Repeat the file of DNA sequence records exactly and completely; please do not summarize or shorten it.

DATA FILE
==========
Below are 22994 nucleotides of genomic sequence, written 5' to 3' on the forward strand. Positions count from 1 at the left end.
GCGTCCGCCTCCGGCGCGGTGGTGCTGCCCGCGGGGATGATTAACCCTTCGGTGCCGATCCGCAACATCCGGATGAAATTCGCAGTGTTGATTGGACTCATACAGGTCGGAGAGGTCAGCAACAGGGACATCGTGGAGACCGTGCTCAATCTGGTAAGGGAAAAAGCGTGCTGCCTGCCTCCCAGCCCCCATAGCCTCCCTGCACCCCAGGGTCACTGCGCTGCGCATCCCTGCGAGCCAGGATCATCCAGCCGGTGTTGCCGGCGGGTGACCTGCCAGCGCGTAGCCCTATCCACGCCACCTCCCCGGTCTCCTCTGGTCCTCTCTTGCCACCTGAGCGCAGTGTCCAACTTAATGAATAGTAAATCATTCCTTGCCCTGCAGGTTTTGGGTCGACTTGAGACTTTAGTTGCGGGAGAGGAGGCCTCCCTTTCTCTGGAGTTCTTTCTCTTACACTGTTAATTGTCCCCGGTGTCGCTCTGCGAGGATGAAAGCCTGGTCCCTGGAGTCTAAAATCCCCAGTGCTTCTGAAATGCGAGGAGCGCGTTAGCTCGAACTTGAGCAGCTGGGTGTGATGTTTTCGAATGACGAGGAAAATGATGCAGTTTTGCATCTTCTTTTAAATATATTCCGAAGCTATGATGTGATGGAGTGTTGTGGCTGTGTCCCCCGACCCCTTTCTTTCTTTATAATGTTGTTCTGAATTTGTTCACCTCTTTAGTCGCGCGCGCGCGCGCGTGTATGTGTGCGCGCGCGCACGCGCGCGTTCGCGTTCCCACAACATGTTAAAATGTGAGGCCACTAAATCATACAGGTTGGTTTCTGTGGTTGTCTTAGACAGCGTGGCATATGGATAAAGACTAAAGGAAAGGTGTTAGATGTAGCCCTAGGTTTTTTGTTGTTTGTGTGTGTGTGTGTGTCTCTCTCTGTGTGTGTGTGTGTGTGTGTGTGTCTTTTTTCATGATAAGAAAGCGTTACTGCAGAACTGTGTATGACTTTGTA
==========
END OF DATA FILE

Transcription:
Below are 22994 nucleotides of genomic sequence, written 5' to 3' on the forward strand. Positions count from 1 at the left end.
GCGTCCGCCTCCGGCGCGGTGGTGCTGCCCGCGGGGATGATTAACCCTTCGGTGCCGATCCGCAACATCCGGATGAAATTCGCAGTGTTGATTGGACTCATACAGGTCGGAGAGGTCAGCAACAGGGACATCGTGGAGACCGTGCTCAATCTGGTAAGGGAAAAAGCGTGCTGCCTGCCTCCCAGCCCCCATAGCCTCCCTGCACCCCAGGGTCACTGCGCTGCGCATCCCTGCGAGCCAGGATCATCCAGCCGGTGTTGCCGGCGGGTGACCTGCCAGCGCGTAGCCCTATCCACGCCACCTCCCCGGTCTCCTCTGGTCCTCTCTTGCCACCTGAGCGCAGTGTCCAACTTAATGAATAGTAAATCATTCCTTGCCCTGCAGGTTTTGGGTCGACTTGAGACTTTAGTTGCGGGAGAGGAGGCCTCCCTTTCTCTGGAGTTCTTTCTCTTACACTGTTAATTGTCCCCGGTGTCGCTCTGCGAGGATGAAAGCCTGGTCCCTGGAGTCTAAAATCCCCAGTGCTTCTGAAATGCGAGGAGCGCGTTAGCTCGAACTTGAGCAGCTGGGTGTGATGTTTTCGAATGACGAGGAAAATGATGCAGTTTTGCATCTTCTTTTAAATATATTCCGAAGCTATGATGTGATGGAGTGTTGTGGCTGTGTCCCCCGACCCCTTTCTTTCTTTATAATGTTGTTCTGAATTTGTTCACCTCTTTAGTCGCGCGCGCGCGCGCGTGTATGTGTGCGCGCGCGCACGCGCGCGTTCGCGTTCCCACAACATGTTAAAATGTGAGGCCACTAAATCATACAGGTTGGTTTCTGTGGTTGTCTTAGACAGCGTGGCATATGGATAAAGACTAAAGGAAAGGTGTTAGATGTAGCCCTAGGTTTTTTGTTGTTTGTGTGTGTGTGTGTGTCTCTCTCTGTGTGTGTGTGTGTGTGTGTGTGTCTTTTTTCATGATAAGAAAGCGTTACTGCAGAACTGTGTATGACTTTGTA